4. Gretchen, Asia, Roberto, Tonia, Shannon, Cheri, Nicholas, Sondra, Carey, Laura ... my heart breaks for you, reaching out in a forum in which you are ignored by a professional suffering through both compassion fatigue and the love of filthy lucre. Most if not all of you seek a warm blooded Hoosier attorney unafraid to take on the government and plead that government officials have acted unconstitutionally to try to save a family and/or rescue children in need and/or press individual rights against the Leviathan state. I know an attorney from Kansas who has taken such cases across the country, arguing before half of the federal courts of appeal and presenting cases to the US S.Ct. numerous times seeking cert. Unfortunately, due to his zeal for the constitutional rights of peasants and willingness to confront powerful government bureaucrats seemingly violating the same ... he was denied character and fitness certification to join the Indiana bar, even after he was cleared to sit for, and passed, both the bar exam and ethics exam. And was even admitted to the Indiana federal bar! NOW KNOW THIS .... you will face headwinds and difficulties in locating a zealously motivated Hoosier attorney to face off against powerful government agents who violate the constitution, for those who do so tend to end up as marginalized as Paul Odgen, who was driven from the profession. So beware, many are mere expensive lapdogs, the kind of breed who will gladly take a large retainer, but then fail to press against the status quo and powers that be when told to heel to. It is a common belief among some in Indiana that those attorneys who truly fight the power and rigorously confront corruption often end up, actually or metaphorically, in real life or at least as to their careers, as dead as the late, great Gary Welch. All of that said, I wish you the very best in finding a Hoosier attorney with a fighting spirit to press your rights as far as you can, for you do have rights against government actors, no matter what said actors may tell you otherwise. Attorneys outside the elitist camp are often better fighters that those owing the powers that be for their salaries, corner offices and end of year bonuses. So do not be afraid to retain a green horn or unconnected lawyer, many of them are fine men and woman who are yet untainted by the "unique" Hoosier system.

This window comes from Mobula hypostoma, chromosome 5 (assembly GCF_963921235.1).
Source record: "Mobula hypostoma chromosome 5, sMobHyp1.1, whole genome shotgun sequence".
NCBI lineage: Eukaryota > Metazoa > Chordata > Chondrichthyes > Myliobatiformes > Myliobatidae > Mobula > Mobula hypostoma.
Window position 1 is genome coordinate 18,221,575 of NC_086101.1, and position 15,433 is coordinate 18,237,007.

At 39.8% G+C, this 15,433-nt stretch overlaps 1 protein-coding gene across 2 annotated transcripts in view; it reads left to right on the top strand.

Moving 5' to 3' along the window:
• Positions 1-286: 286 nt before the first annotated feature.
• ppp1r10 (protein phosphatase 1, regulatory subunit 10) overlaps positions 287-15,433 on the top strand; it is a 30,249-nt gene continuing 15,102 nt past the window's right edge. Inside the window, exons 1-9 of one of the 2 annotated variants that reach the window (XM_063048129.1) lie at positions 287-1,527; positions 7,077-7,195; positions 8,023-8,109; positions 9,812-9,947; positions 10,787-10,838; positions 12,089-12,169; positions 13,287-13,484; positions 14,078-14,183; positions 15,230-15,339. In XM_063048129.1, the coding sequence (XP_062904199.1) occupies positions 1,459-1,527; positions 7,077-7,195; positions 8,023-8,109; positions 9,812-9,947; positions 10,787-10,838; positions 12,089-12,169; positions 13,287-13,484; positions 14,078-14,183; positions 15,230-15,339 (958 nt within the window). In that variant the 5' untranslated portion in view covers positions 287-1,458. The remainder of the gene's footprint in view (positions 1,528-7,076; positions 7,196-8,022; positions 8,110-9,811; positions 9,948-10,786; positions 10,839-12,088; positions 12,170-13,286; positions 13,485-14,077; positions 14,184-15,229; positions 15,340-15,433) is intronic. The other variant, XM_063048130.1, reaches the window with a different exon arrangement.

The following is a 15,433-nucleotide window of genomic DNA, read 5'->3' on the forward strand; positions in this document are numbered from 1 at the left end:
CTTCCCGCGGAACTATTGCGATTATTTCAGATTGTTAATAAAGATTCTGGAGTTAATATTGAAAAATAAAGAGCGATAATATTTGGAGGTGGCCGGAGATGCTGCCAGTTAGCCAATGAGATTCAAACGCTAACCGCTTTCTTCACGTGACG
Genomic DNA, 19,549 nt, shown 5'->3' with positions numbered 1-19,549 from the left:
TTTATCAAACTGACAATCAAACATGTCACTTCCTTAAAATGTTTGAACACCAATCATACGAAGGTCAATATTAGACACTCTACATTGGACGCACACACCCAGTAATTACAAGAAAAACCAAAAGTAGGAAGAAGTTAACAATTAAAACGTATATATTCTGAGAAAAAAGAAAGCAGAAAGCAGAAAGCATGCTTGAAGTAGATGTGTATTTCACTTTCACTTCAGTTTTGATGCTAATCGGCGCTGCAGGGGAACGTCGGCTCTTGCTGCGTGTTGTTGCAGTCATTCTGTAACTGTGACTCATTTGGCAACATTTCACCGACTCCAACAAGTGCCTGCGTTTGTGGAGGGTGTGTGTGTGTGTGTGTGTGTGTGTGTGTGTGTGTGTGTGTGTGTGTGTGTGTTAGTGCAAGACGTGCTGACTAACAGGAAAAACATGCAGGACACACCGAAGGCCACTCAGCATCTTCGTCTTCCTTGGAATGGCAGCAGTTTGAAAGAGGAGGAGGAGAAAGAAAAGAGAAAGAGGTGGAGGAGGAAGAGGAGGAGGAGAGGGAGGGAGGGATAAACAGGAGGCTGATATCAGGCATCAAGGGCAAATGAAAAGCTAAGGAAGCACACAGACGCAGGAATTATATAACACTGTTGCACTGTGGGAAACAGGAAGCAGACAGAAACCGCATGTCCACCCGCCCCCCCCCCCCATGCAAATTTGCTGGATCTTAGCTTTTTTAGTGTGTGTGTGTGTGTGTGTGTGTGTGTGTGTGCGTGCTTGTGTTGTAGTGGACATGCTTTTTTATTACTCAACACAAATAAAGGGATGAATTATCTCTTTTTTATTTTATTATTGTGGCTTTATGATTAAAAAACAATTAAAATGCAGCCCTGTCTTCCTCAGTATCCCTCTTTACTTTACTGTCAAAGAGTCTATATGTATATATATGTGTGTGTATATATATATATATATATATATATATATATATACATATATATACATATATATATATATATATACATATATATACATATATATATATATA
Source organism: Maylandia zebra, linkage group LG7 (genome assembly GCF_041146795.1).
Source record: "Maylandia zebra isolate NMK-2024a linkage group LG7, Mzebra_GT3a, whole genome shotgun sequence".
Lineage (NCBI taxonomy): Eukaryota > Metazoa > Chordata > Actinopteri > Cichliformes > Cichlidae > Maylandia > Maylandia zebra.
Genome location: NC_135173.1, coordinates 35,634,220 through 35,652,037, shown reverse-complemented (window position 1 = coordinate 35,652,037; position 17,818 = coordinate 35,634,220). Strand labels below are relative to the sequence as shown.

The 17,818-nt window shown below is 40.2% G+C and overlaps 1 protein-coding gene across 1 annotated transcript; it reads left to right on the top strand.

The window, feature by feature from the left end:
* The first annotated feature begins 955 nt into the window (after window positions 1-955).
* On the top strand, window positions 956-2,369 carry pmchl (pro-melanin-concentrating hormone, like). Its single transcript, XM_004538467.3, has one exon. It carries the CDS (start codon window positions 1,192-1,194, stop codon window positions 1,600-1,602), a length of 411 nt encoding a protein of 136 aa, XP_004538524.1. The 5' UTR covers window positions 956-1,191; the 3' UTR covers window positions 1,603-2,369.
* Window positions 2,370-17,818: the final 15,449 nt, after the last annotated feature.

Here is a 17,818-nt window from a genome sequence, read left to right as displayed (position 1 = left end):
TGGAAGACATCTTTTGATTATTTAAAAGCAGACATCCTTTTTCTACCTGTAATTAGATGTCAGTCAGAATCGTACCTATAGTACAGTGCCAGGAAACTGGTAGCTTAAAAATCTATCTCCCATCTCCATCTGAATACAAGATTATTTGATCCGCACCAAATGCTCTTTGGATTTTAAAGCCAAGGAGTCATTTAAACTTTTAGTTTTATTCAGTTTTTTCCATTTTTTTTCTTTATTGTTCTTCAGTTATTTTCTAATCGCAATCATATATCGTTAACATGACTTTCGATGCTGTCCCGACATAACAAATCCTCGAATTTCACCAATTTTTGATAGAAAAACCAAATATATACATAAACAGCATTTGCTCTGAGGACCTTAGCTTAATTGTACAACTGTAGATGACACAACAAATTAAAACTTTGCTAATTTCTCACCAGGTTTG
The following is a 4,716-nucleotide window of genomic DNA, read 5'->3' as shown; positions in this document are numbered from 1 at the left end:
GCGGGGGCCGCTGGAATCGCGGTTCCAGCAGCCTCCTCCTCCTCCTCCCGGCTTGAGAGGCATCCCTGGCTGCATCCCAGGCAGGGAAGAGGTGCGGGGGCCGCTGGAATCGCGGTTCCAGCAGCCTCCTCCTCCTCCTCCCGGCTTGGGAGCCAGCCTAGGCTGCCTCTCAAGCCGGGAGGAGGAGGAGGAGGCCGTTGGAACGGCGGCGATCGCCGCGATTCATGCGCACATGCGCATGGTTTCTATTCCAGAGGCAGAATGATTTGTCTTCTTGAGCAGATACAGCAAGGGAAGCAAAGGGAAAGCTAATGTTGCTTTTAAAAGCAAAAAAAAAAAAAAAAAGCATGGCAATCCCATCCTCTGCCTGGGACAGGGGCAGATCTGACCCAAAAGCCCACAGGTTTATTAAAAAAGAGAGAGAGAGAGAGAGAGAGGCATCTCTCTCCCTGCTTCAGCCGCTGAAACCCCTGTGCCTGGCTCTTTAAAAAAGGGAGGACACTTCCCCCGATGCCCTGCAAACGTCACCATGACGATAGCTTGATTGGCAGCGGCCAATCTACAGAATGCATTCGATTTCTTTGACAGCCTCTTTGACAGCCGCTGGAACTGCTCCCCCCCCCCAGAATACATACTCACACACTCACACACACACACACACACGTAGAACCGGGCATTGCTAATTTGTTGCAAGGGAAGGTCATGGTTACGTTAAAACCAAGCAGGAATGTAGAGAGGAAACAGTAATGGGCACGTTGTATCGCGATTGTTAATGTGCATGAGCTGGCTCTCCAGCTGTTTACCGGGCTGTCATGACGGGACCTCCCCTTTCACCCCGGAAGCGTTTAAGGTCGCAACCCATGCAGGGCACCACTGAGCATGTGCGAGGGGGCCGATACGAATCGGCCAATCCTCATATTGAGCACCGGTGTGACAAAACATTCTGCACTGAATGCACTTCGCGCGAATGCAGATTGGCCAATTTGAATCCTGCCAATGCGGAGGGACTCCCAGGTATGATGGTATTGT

5. I am not the John below. He is a journalist and talk show host who knows me through my years working in Kansas government. I did no ask John to post the note below ...